Vannessa Roper, health and safety co-ordinator at Screen Print World, is leading the company’s mission to educate screen printers on how to create a safe working environment
Any print shop is only as good as its staff, and like any workplace, a print shop contains potential hazards that could pose a risk to those staff members’ health. It’s in everyone’s interest, then, to put in place effective safety measures that will protect the workforce. It is equally important to ensure that all staff understand the health and safety risks associated with the equipment and materials they are working with and are educated in how to protect themselves against such risks.
\While most inks and other consumables that are used in print shops tend to be ‘safe‘ in terms of how hazardous they are to health, some are chemical- or solvent- based, such as discharge ink, and care needs to be taken when using them. Exercise care when cleaning up inks as well – always look closely at the container. There are simple signs on all potentially hazardous products to let users know of any risks or dangers they need to be aware of when handling such products.
Helpfully, every potentially hazardous product comes with a safety data sheet (SDS) that offers storage, handling and protective information – make sure everyone handling these products checks the sheets and understands them. It may seem time-consuming, but once you know where to look, it’s simple. The sheets contain information on everything from identification of substances and toxicological information to first aid measures and disposal considerations.
Control of Substances Hazardous to Health (COSHH) is a law that requires employers to keep tabs on hazardous substances.
These can be any of the following types: chemicals; products containing chemicals; fumes; dusts; vapours; mists; nanotechnology; gases; biological agents; and germs.
Under COSHH regulations employers and employees have certain responsibilities:
• Implement measures of control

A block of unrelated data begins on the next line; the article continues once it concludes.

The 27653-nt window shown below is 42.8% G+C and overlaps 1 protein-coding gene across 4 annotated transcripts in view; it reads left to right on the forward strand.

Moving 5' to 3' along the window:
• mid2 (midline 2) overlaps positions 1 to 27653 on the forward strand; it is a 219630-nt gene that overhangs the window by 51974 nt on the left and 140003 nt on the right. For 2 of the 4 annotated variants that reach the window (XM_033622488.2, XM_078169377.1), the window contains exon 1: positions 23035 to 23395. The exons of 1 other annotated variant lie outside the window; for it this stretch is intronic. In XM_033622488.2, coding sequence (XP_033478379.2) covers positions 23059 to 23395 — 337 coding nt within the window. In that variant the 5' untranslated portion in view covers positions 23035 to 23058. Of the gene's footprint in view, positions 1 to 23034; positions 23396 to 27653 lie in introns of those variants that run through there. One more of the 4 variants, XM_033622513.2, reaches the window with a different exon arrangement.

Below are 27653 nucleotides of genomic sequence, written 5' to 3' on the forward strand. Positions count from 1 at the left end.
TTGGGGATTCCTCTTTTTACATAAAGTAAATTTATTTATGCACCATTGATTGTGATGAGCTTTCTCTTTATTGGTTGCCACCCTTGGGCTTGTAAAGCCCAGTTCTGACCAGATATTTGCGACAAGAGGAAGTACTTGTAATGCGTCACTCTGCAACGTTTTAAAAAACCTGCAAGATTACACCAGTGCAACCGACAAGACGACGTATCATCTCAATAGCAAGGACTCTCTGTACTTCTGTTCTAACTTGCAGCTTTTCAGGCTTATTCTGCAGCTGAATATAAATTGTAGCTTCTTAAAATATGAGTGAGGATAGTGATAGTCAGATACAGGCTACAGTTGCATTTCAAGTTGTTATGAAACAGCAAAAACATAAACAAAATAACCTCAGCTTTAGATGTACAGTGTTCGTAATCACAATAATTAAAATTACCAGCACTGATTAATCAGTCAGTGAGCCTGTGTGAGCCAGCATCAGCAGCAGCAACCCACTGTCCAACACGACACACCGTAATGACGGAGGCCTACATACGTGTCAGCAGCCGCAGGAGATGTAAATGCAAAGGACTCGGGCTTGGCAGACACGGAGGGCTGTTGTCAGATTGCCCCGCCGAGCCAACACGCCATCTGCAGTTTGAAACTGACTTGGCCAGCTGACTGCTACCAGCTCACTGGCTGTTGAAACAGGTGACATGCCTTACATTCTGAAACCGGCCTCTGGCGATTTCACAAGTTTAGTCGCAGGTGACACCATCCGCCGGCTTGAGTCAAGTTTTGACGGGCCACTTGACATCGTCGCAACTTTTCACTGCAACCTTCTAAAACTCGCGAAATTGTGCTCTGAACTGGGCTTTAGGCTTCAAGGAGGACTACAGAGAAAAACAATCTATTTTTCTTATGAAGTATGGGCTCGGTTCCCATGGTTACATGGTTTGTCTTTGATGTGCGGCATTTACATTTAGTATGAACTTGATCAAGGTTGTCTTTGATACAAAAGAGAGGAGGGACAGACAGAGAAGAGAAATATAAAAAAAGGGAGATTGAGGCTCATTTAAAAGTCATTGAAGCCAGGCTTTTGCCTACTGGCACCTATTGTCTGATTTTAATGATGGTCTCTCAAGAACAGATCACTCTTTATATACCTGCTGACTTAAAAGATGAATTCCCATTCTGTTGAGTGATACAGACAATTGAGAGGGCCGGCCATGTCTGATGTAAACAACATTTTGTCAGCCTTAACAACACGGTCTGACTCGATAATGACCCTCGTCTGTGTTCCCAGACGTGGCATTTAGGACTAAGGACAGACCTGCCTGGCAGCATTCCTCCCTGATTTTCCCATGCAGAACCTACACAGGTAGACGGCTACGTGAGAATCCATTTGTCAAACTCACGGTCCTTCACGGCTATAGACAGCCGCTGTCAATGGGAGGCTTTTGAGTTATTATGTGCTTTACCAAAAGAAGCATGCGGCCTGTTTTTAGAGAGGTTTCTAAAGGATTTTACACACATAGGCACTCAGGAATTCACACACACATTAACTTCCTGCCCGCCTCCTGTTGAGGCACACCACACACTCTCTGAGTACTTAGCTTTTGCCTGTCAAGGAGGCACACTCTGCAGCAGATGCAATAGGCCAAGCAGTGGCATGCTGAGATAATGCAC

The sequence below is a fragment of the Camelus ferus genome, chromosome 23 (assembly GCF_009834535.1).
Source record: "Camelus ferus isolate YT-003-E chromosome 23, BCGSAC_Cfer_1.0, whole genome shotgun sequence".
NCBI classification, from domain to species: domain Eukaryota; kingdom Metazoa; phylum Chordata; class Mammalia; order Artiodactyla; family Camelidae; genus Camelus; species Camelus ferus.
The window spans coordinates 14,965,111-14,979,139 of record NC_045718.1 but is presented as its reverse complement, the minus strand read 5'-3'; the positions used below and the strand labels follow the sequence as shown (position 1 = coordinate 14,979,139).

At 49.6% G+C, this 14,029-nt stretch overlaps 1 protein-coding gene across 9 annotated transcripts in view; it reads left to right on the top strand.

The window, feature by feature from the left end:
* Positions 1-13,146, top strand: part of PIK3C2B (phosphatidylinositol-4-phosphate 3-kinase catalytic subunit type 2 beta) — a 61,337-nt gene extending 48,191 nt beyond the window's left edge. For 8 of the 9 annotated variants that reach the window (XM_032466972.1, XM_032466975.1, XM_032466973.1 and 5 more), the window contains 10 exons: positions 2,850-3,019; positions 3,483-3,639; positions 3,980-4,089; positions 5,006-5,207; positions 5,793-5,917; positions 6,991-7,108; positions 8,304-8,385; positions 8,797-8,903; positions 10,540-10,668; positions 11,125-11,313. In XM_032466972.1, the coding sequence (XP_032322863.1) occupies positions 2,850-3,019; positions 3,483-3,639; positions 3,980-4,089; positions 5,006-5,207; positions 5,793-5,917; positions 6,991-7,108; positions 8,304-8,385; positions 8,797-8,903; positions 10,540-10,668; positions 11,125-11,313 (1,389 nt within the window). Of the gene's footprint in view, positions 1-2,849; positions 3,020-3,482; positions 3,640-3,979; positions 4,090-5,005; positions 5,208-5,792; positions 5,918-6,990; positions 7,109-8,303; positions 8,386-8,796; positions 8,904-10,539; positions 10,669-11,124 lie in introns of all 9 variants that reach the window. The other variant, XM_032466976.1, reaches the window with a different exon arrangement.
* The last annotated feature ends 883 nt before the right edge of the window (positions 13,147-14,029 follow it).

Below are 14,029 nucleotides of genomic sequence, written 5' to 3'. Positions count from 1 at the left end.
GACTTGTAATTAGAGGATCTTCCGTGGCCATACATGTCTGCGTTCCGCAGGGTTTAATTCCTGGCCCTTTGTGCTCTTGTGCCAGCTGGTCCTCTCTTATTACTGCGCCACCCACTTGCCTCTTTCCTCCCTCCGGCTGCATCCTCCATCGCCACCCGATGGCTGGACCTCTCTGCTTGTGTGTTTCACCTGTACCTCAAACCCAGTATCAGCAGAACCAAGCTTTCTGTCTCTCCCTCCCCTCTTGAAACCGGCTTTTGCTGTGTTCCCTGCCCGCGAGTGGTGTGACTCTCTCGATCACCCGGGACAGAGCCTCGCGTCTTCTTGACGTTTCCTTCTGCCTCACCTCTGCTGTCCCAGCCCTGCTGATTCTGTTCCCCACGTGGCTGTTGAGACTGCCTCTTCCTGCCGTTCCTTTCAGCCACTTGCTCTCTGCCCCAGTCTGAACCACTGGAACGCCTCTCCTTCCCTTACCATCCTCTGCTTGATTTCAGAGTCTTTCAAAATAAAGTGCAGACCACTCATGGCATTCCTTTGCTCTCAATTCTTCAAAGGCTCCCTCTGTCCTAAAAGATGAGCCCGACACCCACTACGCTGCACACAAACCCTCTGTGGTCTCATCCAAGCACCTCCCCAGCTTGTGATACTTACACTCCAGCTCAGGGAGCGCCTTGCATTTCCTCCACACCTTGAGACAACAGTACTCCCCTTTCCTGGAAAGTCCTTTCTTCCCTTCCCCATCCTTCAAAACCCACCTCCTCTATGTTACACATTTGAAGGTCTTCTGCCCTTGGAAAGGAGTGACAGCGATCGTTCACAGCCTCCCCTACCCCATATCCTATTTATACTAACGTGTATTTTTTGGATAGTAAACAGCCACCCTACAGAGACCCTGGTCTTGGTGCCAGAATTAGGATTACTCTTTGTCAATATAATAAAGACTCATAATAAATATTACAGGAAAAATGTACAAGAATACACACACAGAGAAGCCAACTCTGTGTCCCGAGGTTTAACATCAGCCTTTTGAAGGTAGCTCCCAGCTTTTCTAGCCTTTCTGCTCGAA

• Control exposure
• Provide employees with adequate information, instruction, training and suitable personal protective equipment (PPE)
• Devise plans and procedures in the case of an accident or emergency
• Monitor health of employees
• Don’t exceed workspace exposure limits
• Carry out a risk assessment
• Ensure employer provides control measure
• Return and store equipment correctly
• Report any issues
• Wear the provided PPE
• Remove PPE before eating and drinking
• Maintain personal hygiene
• Comply with training and advice given by employer
Make sure all staff know where the fire extinguishers are and how to use them
Install an eye-wash station in your print shop
First aid: Always have a trained first aider available to assist in the case of an accident or emergency situation.
Chemical spill kit: You might not be able to prevent every accident from happening, but you can plan and prepare for one in the unfortunate event that it does happen. If, for example, a large container of a hazardous substance gets damaged and leaks, having a spill kit on hand will help you with the clean- up as well as protect staff and prevent contamination of any sort.
Eye-wash station: Hopefully you will not need this as you will be wearing protective safety glasses/visors to prevent anything getting into your eyes. However, if you do get splashback from a washout booth or chemicals in your eye by accidentally rubbing it, for example, then an eye-wash station will allow you to rinse your eyes immediately.
Fire safety: Make sure all staff know where the fire extinguishers are and how to use them. Some chemicals can be flammable and staff need to be aware of this. Safety data sheets may give fire-fighting instructions, so make sure you have some available to give to firefighters if a fire does occur.
Waste management: Dispose of any waste in compliance with local regulations. Be aware when disposing of a substance that mixing it with other materials may change its categorisation. Consult the safety data sheet to ensure correct waste management of the product.
Operating machinery: Make sure that all automatic presses are secured by safety bars or cables to stop people entering the machine boundaries when it’s moving.
Protectivewear: PPE is imperative when dealing with chemicals. It’s as much the responsibility of the employer to give you PPE as it is yours to know when you need it and to ask for it.
For more details visit: www.hse.gov.uk